However, anyone exercising some intellectual and moral clarity would see just how slippery such weasel words are. The authors do not establish what they are seeking to argue for — namely, the non-personhood of certain humans — they simply assert it. That does not constitute an argument.

The case for the non-personhood of these classes of humans has not been made. They simply take a backward step in ethical reasoning: proceeding from what is to what ought to be. They assume description should lead to prescription. They think that if we are already killing some human beings, then it must be morally acceptable.

Of course they have things back to front here. We first should be examining the moral and ontological status of these groups. We should determine if they are in fact persons. And if they are, then of course killing them is quite wrong.

The fact that embryos are now being destroyed does not mean it is morally licit. That which is legal is not always moral. As can be seen in the blue panel on the left, it was quite legal in Nazi Germany to kill all sorts of classes of human beings. But that legality did not mean it was therefore morally right.

The same is true of the unborn child. Simply declaring that such a human is a non-person is not based on science: it is a philosophical pre-commitment. In Singer’s case it is utilitarianism and pragmatism. He has simply assumed, ahead of time, that certain groups are non-persons, and can therefore be bumped off at will.

And the two Melbourne academics also have great misunderstandings about the nature of capital punishment. No one argues that those warranting the death penalty have somehow become non-persons. It is exactly because they are persons, and have committed heinous crimes against other persons (such as murder), that the state takes these issues so seriously.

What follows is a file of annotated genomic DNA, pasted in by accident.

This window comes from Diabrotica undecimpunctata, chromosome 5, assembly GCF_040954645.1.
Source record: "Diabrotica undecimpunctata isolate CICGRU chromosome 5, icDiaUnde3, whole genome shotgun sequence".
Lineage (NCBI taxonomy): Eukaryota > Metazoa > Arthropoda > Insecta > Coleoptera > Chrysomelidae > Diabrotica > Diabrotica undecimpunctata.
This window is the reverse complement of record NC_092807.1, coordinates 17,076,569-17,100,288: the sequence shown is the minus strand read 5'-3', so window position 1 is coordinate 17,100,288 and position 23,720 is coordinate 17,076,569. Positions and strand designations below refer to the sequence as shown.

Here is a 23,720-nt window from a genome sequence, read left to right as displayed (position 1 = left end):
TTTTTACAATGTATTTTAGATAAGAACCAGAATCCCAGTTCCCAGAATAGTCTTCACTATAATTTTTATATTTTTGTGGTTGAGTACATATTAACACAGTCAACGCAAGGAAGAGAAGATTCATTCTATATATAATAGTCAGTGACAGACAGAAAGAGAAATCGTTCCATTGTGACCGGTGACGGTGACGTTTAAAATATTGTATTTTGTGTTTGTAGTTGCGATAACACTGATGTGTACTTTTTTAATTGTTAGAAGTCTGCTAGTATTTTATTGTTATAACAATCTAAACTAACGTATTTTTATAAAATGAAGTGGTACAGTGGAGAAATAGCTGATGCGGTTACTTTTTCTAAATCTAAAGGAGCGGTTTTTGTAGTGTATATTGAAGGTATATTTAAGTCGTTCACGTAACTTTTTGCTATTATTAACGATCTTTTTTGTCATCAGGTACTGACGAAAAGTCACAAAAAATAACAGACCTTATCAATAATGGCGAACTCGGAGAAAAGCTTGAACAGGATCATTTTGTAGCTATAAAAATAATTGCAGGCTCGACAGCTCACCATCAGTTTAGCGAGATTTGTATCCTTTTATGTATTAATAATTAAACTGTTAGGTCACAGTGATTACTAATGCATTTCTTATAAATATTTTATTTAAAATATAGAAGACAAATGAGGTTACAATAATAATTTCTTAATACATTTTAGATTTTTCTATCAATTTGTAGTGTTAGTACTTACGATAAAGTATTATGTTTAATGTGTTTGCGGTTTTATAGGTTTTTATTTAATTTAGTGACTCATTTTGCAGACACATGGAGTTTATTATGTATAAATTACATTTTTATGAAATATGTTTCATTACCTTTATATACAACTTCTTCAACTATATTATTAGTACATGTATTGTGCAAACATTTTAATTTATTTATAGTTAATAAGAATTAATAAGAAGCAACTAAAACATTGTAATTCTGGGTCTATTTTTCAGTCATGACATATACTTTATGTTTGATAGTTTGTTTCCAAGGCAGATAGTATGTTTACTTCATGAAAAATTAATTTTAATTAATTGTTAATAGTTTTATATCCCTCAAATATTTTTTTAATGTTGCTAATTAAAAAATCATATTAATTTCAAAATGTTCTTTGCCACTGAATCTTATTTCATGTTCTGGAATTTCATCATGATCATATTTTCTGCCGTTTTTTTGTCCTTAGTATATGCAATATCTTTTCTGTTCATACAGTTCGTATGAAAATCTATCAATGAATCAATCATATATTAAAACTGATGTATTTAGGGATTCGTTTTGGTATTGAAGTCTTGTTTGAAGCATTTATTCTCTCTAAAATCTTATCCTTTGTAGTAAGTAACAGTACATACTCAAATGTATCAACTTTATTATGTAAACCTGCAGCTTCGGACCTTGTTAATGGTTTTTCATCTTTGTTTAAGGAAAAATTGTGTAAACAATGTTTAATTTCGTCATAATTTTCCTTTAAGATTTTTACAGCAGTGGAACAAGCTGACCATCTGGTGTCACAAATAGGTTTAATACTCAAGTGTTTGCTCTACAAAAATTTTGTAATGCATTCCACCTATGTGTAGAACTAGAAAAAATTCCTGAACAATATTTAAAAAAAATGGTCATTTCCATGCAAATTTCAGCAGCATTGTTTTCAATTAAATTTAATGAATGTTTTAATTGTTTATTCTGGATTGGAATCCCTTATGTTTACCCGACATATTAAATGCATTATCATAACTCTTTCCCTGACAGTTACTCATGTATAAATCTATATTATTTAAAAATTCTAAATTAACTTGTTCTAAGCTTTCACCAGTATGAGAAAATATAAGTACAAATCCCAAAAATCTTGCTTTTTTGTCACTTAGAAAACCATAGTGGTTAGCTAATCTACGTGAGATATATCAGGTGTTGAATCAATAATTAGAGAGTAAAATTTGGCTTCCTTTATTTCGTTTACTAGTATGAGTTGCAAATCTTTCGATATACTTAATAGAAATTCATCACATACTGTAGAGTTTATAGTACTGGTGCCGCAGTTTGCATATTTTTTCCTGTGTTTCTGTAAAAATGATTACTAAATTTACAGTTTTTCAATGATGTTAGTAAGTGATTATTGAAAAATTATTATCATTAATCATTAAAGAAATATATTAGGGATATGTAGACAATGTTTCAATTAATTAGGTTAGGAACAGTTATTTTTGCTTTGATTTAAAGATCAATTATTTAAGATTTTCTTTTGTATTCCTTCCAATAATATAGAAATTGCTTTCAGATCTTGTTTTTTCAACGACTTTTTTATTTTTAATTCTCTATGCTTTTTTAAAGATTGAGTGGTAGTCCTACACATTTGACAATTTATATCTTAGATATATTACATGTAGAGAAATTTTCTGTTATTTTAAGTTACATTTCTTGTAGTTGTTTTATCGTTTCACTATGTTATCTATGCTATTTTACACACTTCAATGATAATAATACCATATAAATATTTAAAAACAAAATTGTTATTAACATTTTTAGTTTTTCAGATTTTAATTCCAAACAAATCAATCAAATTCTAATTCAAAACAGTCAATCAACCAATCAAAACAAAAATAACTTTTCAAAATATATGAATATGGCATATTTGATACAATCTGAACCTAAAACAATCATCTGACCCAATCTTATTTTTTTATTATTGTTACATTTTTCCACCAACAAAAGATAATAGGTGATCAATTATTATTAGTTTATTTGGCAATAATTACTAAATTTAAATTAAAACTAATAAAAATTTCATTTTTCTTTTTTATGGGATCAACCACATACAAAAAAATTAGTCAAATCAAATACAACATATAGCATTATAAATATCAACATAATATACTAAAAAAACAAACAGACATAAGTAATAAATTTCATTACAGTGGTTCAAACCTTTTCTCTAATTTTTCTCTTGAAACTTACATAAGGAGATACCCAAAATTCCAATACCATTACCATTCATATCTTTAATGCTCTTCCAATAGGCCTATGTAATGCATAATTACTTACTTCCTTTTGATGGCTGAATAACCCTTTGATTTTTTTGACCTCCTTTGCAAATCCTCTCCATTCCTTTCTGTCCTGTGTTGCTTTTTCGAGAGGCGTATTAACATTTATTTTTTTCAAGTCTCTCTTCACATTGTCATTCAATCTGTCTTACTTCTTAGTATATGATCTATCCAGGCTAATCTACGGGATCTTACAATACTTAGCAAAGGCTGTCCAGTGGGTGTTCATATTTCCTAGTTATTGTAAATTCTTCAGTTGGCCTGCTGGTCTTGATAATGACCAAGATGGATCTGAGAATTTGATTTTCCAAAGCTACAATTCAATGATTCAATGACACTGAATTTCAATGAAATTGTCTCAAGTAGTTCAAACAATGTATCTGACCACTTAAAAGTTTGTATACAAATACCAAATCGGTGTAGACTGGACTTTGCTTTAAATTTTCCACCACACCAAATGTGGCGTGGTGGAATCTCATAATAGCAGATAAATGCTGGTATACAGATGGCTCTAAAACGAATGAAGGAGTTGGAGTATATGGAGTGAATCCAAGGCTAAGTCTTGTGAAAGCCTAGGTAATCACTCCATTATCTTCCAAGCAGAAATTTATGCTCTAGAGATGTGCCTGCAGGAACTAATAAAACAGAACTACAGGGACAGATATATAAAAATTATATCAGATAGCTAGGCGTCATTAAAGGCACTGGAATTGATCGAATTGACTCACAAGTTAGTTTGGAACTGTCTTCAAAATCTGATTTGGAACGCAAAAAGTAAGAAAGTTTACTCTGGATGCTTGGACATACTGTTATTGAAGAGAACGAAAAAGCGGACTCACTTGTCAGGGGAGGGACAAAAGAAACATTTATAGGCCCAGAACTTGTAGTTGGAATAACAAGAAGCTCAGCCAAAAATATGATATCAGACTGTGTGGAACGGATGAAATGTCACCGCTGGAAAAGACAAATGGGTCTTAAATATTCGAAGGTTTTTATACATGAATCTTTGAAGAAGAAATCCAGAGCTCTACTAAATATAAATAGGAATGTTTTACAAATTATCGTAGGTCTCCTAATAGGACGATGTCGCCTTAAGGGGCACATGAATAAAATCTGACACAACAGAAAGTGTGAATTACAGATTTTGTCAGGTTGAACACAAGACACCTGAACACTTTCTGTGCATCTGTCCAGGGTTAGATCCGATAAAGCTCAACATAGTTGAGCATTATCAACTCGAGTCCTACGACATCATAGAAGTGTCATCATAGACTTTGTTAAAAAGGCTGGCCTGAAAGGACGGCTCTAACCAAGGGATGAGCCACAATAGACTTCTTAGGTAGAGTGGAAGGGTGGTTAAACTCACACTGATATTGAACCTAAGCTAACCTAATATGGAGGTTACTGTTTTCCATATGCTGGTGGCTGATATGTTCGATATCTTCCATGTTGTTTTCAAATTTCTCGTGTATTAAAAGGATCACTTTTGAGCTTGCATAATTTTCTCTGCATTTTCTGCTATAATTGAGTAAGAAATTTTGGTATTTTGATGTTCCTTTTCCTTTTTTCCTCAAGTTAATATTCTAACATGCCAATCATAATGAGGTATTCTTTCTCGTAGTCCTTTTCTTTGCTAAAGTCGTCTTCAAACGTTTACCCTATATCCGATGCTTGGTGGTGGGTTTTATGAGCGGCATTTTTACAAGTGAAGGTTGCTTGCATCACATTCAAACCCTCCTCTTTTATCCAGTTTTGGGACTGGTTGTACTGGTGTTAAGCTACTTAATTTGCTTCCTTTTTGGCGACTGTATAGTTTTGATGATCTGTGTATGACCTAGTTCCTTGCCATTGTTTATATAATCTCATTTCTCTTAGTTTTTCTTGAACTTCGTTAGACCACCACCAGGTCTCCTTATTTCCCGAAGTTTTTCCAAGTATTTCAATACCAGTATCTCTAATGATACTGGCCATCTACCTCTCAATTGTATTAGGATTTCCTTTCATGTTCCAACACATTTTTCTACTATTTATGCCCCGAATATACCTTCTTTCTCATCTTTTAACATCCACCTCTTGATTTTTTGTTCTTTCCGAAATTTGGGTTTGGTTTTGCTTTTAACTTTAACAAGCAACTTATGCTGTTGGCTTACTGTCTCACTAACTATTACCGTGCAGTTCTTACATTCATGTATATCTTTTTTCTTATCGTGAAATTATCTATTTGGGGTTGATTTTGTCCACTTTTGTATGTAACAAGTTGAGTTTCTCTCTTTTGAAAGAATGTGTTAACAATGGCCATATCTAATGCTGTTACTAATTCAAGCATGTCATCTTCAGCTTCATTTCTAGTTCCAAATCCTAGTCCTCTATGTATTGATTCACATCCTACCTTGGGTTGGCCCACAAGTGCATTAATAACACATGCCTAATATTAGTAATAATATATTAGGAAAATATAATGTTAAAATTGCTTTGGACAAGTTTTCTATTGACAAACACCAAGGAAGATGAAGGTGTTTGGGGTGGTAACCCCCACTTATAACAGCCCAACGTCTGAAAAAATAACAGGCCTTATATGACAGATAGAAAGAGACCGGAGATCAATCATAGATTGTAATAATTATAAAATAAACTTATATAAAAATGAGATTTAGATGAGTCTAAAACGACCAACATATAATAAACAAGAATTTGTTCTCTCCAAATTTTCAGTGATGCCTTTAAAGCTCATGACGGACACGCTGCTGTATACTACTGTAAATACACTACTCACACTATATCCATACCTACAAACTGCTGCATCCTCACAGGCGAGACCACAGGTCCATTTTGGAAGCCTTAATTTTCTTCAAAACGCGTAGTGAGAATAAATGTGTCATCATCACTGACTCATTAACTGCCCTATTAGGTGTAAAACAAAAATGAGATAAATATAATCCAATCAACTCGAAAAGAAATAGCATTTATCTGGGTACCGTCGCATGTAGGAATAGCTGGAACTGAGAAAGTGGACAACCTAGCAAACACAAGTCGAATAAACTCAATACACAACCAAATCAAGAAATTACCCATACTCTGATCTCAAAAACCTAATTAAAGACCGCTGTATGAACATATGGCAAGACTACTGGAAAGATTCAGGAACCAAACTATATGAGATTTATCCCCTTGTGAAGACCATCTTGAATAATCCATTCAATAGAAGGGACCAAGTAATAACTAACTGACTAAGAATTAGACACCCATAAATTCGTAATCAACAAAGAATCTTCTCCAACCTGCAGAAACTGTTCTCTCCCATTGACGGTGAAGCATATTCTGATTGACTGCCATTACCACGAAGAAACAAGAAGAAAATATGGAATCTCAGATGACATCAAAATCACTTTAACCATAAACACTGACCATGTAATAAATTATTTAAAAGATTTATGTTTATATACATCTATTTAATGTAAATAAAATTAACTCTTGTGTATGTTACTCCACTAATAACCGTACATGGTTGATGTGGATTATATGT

So we have three cases appealed to by these ethicists, and not one of them stands up under scrutiny. We have the same old story of some intellectuals and academics telling us that certain people are not persons, and therefore must forfeit the right to life.

They have merely made a pronouncement based on their secular utilitarian worldview. They have not established their case, and they have not proved in any sense of the term that the unborn and others are in fact non-persons. But by their lending of more intellectual and professional credibility to the case for baby-killing, they make it seem all the more acceptable, and will undoubtedly sway the views of many.

This is a grave abuse of medical ethics and the academic community. Using the classroom and scholarly journals to make the case — coolly and calmly — for baby-killing is not an indication of professionalism and progress. It is a sign of barbarism and regress. And we have seen it happen all before.

Have we not yet learned the lessons of history? Apparently not.

A genuinely ethical person would be utterly thunderstruck and outraged by what these ethicists are saying. Those who shrug and show no concern about all this, and offer no vocal opposition, are scarcely any better than these ethicists.

Tragically, there was mainly silence from the German citizens living during the reign of Hitler’s Nazis. I passionately hope there will not be this deadly silence again today, when similar pro-death ideologies are being allowed full sway in the public arena. Those who cannot or will not get incensed by the explicit call for the legalisation of infanticide are moral zombies who have long ago lost both head and heart.

Someone who understood the peril of compromising with evil, and who paid for his moral stand with his life, was the German pastor Dietrich Bonhoeffer. He warned: “Silence in the face of evil is itself evil: God will not hold us guiltless. Not to speak is to speak. Not to act is to act.”

Or, as we read in Dante’s Inferno, “The hottest places in hell are reserved for those who, in times of great moral crisis, maintain their neutrality.”

Bill Muehlenberg is a commentator on contemporary issues, and lectures on ethics and philosophy. His website CultureWatch is at: